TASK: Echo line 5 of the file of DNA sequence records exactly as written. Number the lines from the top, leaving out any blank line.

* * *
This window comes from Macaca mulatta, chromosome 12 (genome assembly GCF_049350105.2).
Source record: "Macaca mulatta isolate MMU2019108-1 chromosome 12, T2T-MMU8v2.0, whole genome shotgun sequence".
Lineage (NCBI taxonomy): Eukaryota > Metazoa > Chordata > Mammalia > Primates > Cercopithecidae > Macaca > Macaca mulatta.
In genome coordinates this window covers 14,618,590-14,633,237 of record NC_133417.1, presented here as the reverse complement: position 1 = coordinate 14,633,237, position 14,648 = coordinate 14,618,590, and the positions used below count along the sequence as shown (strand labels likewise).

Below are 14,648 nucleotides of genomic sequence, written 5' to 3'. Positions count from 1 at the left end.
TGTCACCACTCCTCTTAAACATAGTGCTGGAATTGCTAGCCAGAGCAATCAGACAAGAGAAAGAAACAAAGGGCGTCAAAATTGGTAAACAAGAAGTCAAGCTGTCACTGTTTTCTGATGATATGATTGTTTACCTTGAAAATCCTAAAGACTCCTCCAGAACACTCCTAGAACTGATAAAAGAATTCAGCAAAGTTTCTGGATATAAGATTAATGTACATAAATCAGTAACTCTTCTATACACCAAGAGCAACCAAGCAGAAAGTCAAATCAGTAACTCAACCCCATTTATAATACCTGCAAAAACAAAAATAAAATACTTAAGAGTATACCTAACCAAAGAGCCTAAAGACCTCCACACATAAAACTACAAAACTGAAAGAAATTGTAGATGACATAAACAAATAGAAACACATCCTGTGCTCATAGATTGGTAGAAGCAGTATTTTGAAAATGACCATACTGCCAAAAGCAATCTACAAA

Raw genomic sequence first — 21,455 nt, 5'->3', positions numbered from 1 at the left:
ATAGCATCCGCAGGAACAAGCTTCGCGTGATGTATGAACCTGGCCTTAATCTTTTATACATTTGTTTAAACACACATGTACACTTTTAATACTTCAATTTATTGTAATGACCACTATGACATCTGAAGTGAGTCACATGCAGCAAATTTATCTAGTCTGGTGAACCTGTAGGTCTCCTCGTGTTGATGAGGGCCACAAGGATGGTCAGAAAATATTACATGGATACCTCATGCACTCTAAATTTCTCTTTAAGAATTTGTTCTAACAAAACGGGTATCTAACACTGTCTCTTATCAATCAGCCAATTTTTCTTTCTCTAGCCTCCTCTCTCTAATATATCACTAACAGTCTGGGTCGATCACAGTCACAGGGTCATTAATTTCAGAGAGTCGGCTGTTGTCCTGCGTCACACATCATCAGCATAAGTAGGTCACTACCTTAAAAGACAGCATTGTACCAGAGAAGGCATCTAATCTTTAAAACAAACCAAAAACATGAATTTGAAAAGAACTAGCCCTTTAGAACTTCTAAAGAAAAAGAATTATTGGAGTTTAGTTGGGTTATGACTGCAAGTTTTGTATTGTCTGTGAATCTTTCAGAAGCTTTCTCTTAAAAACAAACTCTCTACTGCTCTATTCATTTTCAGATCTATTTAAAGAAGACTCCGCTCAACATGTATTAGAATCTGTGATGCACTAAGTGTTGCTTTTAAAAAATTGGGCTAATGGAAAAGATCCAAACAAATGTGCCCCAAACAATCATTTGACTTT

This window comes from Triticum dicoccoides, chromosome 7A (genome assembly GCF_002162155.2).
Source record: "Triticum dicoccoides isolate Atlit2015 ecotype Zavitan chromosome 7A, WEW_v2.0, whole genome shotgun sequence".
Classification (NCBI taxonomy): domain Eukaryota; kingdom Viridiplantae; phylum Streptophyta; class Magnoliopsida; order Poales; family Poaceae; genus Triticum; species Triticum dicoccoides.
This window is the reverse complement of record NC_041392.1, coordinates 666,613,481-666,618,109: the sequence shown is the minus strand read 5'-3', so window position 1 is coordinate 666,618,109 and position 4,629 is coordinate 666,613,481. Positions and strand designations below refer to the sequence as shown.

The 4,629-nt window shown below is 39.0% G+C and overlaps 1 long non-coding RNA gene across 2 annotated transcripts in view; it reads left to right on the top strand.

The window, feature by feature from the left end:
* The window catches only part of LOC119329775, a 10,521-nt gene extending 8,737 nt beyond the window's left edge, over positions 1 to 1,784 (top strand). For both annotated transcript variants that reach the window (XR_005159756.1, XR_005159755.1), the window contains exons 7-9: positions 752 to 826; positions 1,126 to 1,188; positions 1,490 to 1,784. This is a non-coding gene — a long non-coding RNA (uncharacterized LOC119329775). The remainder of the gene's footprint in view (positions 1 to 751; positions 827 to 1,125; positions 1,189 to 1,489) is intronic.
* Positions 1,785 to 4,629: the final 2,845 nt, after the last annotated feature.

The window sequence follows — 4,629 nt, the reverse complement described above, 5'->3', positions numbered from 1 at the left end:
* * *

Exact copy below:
Below are 14,648 nucleotides of genomic sequence, written 5' to 3'. Positions count from 1 at the left end.